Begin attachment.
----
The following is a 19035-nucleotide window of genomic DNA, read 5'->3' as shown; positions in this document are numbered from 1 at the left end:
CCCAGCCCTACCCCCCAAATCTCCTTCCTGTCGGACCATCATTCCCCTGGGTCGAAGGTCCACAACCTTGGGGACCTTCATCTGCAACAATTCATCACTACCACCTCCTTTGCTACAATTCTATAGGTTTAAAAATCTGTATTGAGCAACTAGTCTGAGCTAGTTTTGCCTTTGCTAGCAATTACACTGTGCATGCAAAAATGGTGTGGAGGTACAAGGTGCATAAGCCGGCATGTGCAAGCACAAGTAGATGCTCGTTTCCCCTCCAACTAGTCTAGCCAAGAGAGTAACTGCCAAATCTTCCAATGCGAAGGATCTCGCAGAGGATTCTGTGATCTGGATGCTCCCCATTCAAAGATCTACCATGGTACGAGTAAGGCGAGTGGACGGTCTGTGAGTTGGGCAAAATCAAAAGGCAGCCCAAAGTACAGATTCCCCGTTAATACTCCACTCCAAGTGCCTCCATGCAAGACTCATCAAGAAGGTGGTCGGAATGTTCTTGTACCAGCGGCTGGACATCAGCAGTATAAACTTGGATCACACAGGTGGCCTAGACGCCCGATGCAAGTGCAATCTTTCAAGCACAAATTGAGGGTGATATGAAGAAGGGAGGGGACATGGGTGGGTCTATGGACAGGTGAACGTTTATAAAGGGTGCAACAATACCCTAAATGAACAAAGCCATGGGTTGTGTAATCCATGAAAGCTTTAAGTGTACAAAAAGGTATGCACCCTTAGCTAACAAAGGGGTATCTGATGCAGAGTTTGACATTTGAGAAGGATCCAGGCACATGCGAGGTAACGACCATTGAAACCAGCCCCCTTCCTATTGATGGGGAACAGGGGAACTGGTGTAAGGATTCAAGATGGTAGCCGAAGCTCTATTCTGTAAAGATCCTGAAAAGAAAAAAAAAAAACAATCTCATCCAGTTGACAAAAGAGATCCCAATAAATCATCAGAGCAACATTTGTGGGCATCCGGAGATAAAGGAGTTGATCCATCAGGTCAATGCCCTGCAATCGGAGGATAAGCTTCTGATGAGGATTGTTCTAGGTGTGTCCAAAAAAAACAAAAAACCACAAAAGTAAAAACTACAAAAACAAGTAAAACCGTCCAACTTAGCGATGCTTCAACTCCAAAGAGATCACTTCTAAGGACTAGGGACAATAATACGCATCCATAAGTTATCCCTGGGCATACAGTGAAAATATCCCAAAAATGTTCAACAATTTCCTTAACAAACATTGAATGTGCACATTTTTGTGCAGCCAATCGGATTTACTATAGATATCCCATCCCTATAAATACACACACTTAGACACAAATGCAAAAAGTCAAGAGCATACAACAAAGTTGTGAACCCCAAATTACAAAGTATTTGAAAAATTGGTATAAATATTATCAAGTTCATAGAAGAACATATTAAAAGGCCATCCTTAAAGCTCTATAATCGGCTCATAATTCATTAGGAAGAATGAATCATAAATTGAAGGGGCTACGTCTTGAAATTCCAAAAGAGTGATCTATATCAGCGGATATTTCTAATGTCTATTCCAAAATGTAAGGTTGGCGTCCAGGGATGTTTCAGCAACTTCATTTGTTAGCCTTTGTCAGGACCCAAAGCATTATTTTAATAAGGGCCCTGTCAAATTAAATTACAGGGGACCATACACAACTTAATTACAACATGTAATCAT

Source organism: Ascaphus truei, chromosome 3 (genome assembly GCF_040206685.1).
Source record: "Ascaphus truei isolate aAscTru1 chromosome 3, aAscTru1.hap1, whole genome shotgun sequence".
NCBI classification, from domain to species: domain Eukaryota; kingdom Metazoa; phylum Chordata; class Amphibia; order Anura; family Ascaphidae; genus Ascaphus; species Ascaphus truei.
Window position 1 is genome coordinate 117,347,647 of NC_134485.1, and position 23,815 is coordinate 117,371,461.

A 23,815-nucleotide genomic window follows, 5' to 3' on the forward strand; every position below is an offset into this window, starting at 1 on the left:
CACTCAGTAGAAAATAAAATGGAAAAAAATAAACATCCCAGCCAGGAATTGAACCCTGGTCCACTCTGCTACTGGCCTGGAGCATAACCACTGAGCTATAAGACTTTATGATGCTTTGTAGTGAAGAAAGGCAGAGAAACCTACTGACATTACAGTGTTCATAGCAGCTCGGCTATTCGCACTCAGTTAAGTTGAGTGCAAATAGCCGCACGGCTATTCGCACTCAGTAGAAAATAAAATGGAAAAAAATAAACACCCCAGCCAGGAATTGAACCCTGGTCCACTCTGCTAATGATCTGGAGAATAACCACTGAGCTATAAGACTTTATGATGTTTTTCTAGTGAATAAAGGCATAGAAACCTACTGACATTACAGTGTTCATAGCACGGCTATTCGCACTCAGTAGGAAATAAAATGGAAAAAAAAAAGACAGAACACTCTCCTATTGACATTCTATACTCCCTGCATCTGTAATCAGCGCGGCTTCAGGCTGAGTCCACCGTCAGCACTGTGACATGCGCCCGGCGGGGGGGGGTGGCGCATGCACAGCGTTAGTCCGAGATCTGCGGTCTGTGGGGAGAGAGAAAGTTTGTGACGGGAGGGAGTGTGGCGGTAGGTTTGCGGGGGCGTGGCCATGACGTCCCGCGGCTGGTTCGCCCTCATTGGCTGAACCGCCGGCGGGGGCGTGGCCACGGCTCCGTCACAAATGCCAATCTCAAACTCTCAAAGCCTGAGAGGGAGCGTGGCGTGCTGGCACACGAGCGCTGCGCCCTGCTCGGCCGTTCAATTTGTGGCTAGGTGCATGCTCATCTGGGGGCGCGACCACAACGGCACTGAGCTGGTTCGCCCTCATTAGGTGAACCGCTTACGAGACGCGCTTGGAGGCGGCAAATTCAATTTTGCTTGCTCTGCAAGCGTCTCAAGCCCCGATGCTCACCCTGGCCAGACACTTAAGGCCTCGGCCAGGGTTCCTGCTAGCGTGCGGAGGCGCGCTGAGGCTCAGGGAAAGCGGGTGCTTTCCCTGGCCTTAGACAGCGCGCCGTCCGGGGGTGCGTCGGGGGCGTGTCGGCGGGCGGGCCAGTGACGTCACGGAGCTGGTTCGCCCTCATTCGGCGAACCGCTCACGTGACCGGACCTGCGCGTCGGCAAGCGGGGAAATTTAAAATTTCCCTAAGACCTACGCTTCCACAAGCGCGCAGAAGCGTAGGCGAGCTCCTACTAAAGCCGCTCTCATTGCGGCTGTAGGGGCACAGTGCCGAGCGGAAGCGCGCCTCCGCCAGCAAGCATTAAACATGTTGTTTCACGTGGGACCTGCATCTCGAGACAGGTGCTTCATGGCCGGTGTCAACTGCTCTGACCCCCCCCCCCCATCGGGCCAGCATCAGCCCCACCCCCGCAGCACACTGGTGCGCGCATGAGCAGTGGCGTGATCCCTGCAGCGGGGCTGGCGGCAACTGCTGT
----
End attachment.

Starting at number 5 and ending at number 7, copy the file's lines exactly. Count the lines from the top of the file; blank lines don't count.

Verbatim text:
NCBI classification, from domain to species: domain Eukaryota; kingdom Metazoa; phylum Chordata; class Amphibia; order Anura; family Ascaphidae; genus Ascaphus; species Ascaphus truei.
Window position 1 is genome coordinate 117,347,647 of NC_134485.1, and position 23,815 is coordinate 117,371,461.

A 23,815-nucleotide genomic window follows, 5' to 3' on the forward strand; every position below is an offset into this window, starting at 1 on the left: